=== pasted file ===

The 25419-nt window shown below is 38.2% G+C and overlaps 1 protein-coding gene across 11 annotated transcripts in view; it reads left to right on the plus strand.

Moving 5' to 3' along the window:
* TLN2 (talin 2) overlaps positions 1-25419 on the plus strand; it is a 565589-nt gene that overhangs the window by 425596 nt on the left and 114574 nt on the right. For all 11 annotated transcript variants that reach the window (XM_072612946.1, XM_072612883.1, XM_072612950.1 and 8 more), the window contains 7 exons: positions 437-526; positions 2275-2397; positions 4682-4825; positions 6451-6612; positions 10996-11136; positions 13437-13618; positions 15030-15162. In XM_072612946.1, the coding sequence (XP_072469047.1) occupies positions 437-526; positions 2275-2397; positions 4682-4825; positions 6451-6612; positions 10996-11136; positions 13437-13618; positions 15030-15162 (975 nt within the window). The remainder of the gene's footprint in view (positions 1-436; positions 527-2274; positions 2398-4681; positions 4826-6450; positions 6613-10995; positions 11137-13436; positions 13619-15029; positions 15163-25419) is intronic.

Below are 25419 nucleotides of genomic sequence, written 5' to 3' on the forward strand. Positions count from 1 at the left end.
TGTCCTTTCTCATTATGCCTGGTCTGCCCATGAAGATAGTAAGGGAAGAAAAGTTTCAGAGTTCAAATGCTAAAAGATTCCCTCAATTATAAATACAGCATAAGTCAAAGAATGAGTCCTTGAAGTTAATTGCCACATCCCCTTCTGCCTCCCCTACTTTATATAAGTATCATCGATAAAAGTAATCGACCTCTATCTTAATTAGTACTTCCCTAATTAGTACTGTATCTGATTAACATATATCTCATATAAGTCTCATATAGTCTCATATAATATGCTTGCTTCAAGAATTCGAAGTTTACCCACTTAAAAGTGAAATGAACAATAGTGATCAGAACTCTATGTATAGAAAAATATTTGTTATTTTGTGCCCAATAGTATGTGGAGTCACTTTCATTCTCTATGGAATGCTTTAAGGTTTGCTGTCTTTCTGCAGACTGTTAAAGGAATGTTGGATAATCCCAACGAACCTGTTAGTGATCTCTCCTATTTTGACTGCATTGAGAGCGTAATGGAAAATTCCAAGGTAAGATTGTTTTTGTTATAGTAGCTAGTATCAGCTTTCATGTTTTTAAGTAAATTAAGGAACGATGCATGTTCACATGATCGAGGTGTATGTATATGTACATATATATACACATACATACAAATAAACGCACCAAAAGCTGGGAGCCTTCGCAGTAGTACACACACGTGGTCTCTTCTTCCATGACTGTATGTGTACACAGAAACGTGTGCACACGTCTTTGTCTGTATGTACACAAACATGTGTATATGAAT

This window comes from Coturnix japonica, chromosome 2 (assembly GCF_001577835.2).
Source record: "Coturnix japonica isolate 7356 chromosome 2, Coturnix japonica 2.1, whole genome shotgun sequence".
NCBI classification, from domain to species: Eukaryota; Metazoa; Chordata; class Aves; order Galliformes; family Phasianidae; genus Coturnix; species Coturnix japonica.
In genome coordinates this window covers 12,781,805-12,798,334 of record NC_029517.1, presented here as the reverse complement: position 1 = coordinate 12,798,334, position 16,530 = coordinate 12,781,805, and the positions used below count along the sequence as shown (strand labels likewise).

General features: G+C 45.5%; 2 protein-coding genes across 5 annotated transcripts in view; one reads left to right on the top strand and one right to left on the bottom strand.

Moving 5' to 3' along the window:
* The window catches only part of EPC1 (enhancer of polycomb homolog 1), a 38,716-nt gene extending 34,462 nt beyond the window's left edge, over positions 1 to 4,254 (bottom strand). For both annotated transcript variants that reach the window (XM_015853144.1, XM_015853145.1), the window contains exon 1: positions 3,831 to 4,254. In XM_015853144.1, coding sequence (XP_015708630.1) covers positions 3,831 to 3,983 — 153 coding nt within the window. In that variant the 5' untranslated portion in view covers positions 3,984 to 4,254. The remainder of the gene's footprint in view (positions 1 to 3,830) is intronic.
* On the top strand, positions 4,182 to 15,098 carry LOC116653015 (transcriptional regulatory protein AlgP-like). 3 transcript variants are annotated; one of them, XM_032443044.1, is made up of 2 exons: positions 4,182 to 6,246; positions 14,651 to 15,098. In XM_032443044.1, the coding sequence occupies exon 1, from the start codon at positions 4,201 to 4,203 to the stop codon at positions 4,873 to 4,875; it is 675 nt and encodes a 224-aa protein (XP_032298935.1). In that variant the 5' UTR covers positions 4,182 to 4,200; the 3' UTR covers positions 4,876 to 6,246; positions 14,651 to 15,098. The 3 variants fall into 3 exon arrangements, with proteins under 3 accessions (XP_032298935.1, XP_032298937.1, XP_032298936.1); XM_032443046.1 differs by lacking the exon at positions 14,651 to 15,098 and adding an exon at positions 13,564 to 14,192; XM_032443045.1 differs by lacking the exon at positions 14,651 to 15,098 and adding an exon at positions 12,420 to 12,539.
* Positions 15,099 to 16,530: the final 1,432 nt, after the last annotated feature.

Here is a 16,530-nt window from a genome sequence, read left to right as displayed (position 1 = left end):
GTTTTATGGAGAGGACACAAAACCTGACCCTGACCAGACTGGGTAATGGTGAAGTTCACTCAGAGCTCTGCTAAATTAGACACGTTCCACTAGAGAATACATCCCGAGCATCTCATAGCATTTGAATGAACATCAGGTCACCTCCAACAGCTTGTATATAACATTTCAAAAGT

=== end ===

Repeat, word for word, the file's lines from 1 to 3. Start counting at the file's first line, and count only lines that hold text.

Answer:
The 25419-nt window shown below is 38.2% G+C and overlaps 1 protein-coding gene across 11 annotated transcripts in view; it reads left to right on the plus strand.

Moving 5' to 3' along the window:
* TLN2 (talin 2) overlaps positions 1-25419 on the plus strand; it is a 565589-nt gene that overhangs the window by 425596 nt on the left and 114574 nt on the right. For all 11 annotated transcript variants that reach the window (XM_072612946.1, XM_072612883.1, XM_072612950.1 and 8 more), the window contains 7 exons: positions 437-526; positions 2275-2397; positions 4682-4825; positions 6451-6612; positions 10996-11136; positions 13437-13618; positions 15030-15162. In XM_072612946.1, the coding sequence (XP_072469047.1) occupies positions 437-526; positions 2275-2397; positions 4682-4825; positions 6451-6612; positions 10996-11136; positions 13437-13618; positions 15030-15162 (975 nt within the window). The remainder of the gene's footprint in view (positions 1-436; positions 527-2274; positions 2398-4681; positions 4826-6450; positions 6613-10995; positions 11137-13436; positions 13619-15029; positions 15163-25419) is intronic.